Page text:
Originally posted on The Sports Headquarters  |  Last updated 4/12/13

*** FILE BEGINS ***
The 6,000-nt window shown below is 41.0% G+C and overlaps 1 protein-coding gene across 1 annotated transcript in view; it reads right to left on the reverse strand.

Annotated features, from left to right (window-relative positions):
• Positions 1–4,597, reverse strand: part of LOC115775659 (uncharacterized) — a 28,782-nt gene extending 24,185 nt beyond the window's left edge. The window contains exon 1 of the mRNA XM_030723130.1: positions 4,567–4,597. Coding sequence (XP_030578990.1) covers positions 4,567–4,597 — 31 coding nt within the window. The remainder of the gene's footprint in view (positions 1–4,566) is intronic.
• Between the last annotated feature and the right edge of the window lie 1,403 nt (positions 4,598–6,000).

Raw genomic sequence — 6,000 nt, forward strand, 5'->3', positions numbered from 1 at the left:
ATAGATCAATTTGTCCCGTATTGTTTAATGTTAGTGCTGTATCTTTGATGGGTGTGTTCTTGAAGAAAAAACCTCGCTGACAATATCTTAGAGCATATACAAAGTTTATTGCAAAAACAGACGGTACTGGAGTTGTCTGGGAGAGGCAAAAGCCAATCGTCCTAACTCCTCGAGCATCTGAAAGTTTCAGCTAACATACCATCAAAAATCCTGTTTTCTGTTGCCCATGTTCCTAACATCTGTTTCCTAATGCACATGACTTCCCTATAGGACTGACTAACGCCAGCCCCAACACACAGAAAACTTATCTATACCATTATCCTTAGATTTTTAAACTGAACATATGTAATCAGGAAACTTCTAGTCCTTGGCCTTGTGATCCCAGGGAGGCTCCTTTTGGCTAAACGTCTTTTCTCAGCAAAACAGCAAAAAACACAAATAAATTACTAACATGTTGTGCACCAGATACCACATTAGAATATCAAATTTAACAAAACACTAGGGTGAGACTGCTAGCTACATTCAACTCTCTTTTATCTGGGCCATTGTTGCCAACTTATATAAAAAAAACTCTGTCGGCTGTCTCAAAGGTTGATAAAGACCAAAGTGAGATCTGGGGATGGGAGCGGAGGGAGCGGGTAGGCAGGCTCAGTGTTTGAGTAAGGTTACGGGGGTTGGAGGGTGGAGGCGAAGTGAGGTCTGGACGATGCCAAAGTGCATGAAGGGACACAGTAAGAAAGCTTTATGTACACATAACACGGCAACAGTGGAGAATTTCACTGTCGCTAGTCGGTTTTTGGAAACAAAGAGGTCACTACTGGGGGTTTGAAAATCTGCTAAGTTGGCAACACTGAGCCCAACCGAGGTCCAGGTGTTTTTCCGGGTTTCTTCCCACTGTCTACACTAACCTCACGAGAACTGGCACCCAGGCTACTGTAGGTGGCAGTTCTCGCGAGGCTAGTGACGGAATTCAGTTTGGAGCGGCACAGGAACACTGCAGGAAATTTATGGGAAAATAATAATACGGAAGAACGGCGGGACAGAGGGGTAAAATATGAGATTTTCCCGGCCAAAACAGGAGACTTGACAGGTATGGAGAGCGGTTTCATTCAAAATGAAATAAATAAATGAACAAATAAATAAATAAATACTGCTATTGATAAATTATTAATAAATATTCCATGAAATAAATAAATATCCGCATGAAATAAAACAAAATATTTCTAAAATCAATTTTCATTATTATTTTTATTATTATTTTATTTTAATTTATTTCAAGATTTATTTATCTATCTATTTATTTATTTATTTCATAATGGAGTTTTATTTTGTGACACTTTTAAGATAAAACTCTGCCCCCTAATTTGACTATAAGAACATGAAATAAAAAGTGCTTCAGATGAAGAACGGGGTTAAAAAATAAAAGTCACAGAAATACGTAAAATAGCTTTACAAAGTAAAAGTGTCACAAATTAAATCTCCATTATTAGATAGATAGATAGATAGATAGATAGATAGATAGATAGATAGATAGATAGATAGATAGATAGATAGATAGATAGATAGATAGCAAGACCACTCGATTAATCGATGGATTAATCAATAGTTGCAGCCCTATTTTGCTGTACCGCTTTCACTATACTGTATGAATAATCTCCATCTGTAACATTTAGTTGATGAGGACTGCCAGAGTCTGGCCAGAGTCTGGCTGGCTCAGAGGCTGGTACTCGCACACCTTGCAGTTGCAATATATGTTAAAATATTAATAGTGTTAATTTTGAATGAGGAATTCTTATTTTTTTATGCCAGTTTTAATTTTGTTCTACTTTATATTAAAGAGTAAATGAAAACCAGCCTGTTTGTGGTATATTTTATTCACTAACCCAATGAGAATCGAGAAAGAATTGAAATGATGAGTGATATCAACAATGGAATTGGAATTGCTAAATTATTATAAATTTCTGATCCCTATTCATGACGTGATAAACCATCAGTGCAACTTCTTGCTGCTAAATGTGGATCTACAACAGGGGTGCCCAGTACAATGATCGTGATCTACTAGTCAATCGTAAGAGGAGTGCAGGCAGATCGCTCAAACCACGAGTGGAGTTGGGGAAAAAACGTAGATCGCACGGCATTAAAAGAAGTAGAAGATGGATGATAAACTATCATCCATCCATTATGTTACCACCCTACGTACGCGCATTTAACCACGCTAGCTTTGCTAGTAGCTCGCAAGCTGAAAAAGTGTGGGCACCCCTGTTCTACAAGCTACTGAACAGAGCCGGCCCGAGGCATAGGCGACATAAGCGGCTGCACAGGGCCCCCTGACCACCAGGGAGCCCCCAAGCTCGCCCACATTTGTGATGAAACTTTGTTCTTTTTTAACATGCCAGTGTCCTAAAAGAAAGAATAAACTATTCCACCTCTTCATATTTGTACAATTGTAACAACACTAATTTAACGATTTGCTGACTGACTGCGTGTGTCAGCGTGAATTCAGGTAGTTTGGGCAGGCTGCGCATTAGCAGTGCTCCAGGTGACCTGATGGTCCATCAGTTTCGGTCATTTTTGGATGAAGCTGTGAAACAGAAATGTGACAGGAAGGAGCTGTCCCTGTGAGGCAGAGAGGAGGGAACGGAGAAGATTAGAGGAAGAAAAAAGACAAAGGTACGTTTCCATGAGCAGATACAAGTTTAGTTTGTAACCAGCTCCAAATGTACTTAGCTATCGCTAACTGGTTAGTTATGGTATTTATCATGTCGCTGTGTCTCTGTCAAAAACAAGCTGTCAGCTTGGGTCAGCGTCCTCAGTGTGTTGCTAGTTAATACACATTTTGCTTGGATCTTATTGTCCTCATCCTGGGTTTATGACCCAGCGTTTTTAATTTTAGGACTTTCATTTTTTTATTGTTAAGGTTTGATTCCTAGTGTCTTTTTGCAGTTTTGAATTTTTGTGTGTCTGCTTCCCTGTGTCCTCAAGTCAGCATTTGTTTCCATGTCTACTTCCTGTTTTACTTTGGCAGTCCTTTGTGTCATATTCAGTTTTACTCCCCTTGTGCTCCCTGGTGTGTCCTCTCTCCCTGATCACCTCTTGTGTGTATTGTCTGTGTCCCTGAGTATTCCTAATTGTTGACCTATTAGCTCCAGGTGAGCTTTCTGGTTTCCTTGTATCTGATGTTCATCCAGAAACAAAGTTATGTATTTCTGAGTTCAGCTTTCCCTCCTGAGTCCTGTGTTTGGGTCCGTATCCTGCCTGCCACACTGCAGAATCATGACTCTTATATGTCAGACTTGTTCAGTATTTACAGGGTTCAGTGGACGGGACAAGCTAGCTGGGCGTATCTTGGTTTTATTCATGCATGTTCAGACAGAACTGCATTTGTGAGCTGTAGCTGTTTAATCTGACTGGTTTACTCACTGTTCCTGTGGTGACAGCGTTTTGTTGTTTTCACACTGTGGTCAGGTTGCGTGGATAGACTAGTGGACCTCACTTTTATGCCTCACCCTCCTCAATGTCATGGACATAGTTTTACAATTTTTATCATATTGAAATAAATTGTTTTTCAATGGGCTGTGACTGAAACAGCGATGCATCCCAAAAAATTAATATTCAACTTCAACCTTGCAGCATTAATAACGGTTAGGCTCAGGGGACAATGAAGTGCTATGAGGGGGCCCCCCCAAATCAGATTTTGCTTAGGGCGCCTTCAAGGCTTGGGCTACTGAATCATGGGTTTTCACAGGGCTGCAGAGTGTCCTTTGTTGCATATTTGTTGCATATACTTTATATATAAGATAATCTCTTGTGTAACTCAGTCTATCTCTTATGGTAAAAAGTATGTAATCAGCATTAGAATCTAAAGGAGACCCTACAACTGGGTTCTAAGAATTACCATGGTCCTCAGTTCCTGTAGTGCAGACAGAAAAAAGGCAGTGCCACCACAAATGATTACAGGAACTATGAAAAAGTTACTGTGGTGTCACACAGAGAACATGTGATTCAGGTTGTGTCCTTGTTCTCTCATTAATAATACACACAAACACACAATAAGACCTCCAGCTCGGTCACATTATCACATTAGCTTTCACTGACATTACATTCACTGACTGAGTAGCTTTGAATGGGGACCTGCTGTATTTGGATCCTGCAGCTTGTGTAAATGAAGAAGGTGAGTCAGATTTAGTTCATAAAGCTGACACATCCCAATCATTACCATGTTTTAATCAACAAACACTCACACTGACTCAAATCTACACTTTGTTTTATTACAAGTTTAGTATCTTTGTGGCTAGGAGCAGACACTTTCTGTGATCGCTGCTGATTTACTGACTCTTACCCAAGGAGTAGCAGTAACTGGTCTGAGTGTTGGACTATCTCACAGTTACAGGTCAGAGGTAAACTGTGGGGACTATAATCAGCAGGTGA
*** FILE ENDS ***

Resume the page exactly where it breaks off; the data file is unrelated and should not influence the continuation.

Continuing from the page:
Most know of my undying love for Kevin Kolb the player. Well undying may be a bit strong, but he was the best quarterback on the Cardinals roster for two seasons, and it was never more apparent than the last ten games of the 2012 season when the Cardinals tried and failed three times to find someone, anyone that could replicate what Kolb was doing to start the season. Now Kolb is heading to Buffalo, where he will compete for the starting job with Tavaris Jackson and likely a rookie quarterback, to be the Bills signal caller in new head coach Doug Marrone’s Frankenstein West Coast offense. Can Bills fans expect anything other than a few flashes of good, some bad and then a season ending injury? What does Kevin Kolb bring to the Bills? Let’s take a look at Kevin Kolb’s fit with the Bills. The Marrone offense I talked to BuffaloBillsDraft.com editor Matthew Elder, a great draft guy and excellent resource for all Bills and small school draft prospect questions, about the Marrone/Nate Hackett offense. He quickly linked me to his counterpart at BBD’s Anthony Macari’s article (http://www.buffalobillsdraft.com/2013/01/understading-the-marronehackett-offense/) that gave me plenty of insight into what the Bills want to do offensively. I am taking the luxury of cutting and pasting some excerpts from the article to break down how Kevin Kolb may fit in Buffalo, and if he can be the bridge to the future. “At Syracuse, two weeks before the season began, Marrone and Hackett installed a no-huddle up tempo attack that required a whole new terminology. The QB, Ryan Nassib was made responsible for reading the defense pre-snap to determine coverage’s and pressure. Like the K-Gun, the base offensive formation was 3 WRs, a single back and a TE.” As a Cardinals fan I can tell you immediately that this offensive system, the no huddle up tempo offense will absolutely play to the Kolb strengths. One of the cries of the Cardinals fan base for the entirety of the Kolb era was that they were not using the quarterback to his greatest strengths, a quick strike, up tempo offense. When Kolb was asked to slow down, survey the field, take deep drops and make throws deep in route progressions into tight windows, well he usually ended up on his back on the turf. When he wasn’t sacked he struggled to push the ball down the field and get those chunk plays that Ken Whisenhunt and company were looking for. Moving the game up tempo consistently brought out the best in Kolb, as he was playing football without thinking. He looked comfortable in getting into his drop, hitting his back foot and letting the ball fly. In his relief appearance of an injured John Skelton in the season opener versus a tough Seattle Seahawks, Kolb came in executed a nearly flawless drive, 6-8 66 yards and 1 TD. “However, the routes run were taken more from the New Orleans playbook with mostly West Coast quick timing routes. The burden was put on the QB to read the offense to decide where to go with the ball, but the receivers ran their pre-determined route without adjustment unlike the run and shoot attack used by the Bills.” Timing routes, quick timing routes, west coast timing routes, all this sounds like an offense built to succeed for Kevin Kolb. Putting the burden on Kolb to see what the defense is doing and throw to pre-determined routes that won’t be altered by what the wide receiver is seeing will absolutely play to Kolb’s strength. Kolb is what I would classify as a see it, throw it type quarterback. He doesn’t show confidence in throwing to spots, he looks comfortable throwing to open receivers.  When Kolb was throwing into tight windows in the Whisenhunt vertical attack he’d often do so with hesitation, and he was more aiming the ball than driving it to the receiver. When he was allowed to play in the up tempo offense with the reigns off he would show glimmers, enough so that people like me would say why don’t the Cardinals CHANGE their offense to fit Kolb instead of trying to fit Kolb into an offense. “When Smith was in the backfield, the Syracuse attack looked more like a Coryell offense that looked to get you to either cheat up to defend the inside run, then burn you over the top or get you to play back to defend the deep pass run by multiple receivers and then burn you with the run up the gut.” While Kolb was as much to blame as anyone else for the Cardinals offensive failures over the last two seasons, he never seemed comfortable in what he was asked to do, the Cardinals inability to run the ball never helped soften up the defense. Giving Kolb a running game with the weapons that Buffalo possesses is something that will make his job much easier, and open up the deep passing game, as opposed to the Cardinals philosophy of opening up the run game using the vertical passing game. “While varied skills are needed to run this offense, the most important skill needed is a high football IQ. Like Jim Kelly when he was running the K-Gun, plays are called on the line and the QB has a great deal of responsibility to make pre-snap reads in coverage and pressure. The ability to quickly process information is critical, both pre-snap and in play. A quick read and release will further exploit a mismatch or a burn a blitz. After football IQ, like in the west coast offense accuracy is critical on short timing routes. The third most critical skill is arm strength to stretch the defense vertically.” When Kolb was at his best in Arizona it was actually against the blitz, I know it seemed like he was always being blitzed by the amount of sacks given up but that just isn’t true. When blitzed, and a quick shout out to ProFootballFocus.com for all this info that’s available with a paid subscription, Kolb completed 54% of his passes for 8 TDs and 3 INTs.  That means for 146 of Kolb’s 436 passes thrown as an Arizona Cardinal quarterback he was blitzed, and he did fairly well. He can make quick decisions and get the ball out on time to his receivers, something that must be done in Marrone’s offense. He shows an ability to attack vertically in phases, not all the time, even if he needs to learn to put a little air under the ball still. Kolb’s likely to have competition from a rookie for the starting job in Buffalo, but for my money, this is the best situation that Kolb has been in yet. A solid offensive line, an extremely capable group of running backs, all that he’s missing is another weapon at wide receiver… I wonder what position the Bills may go after in the draft?